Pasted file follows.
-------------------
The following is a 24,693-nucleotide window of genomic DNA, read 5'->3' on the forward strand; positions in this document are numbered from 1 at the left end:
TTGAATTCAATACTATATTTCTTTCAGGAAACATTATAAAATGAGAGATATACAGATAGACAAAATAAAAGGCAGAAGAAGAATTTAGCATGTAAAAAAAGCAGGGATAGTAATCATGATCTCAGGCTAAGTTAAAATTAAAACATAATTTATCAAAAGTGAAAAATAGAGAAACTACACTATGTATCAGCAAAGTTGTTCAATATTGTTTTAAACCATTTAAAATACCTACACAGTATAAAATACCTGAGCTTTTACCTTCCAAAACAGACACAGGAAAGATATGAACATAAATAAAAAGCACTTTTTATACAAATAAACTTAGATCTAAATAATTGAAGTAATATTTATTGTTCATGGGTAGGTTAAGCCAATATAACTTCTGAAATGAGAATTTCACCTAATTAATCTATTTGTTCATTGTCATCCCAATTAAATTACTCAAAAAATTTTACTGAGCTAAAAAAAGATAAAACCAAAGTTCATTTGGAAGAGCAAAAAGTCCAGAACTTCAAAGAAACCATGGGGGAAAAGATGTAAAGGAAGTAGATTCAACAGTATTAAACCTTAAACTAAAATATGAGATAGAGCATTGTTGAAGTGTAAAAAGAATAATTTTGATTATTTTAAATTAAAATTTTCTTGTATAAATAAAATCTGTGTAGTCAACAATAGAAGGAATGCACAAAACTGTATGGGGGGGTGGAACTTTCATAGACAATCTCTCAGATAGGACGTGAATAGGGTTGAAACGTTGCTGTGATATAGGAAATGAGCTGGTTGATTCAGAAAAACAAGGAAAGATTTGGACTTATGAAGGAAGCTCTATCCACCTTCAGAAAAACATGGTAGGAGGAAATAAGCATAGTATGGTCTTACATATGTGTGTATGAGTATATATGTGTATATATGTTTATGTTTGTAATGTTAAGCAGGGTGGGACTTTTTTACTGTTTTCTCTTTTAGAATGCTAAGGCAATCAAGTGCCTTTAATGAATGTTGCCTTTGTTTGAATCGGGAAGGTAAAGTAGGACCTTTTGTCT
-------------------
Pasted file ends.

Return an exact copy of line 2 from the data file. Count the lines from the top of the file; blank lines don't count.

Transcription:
TTGAATTCAATACTATATTTCTTTCAGGAAACATTATAAAATGAGAGATATACAGATAGACAAAATAAAAGGCAGAAGAAGAATTTAGCATGTAAAAAAAGCAGGGATAGTAATCATGATCTCAGGCTAAGTTAAAATTAAAACATAATTTATCAAAAGTGAAAAATAGAGAAACTACACTATGTATCAGCAAAGTTGTTCAATATTGTTTTAAACCATTTAAAATACCTACACAGTATAAAATACCTGAGCTTTTACCTTCCAAAACAGACACAGGAAAGATATGAACATAAATAAAAAGCACTTTTTATACAAATAAACTTAGATCTAAATAATTGAAGTAATATTTATTGTTCATGGGTAGGTTAAGCCAATATAACTTCTGAAATGAGAATTTCACCTAATTAATCTATTTGTTCATTGTCATCCCAATTAAATTACTCAAAAAATTTTACTGAGCTAAAAAAAGATAAAACCAAAGTTCATTTGGAAGAGCAAAAAGTCCAGAACTTCAAAGAAACCATGGGGGAAAAGATGTAAAGGAAGTAGATTCAACAGTATTAAACCTTAAACTAAAATATGAGATAGAGCATTGTTGAAGTGTAAAAAGAATAATTTTGATTATTTTAAATTAAAATTTTCTTGTATAAATAAAATCTGTGTAGTCAACAATAGAAGGAATGCACAAAACTGTATGGGGGGGTGGAACTTTCATAGACAATCTCTCAGATAGGACGTGAATAGGGTTGAAACGTTGCTGTGATATAGGAAATGAGCTGGTTGATTCAGAAAAACAAGGAAAGATTTGGACTTATGAAGGAAGCTCTATCCACCTTCAGAAAAACATGGTAGGAGGAAATAAGCATAGTATGGTCTTACATATGTGTGTATGAGTATATATGTGTATATATGTTTATGTTTGTAATGTTAAGCAGGGTGGGACTTTTTTACTGTTTTCTCTTTTAGAATGCTAAGGCAATCAAGTGCCTTTAATGAATGTTGCCTTTGTTTGAATCGGGAAGGTAAAGTAGGACCTTTTGTCT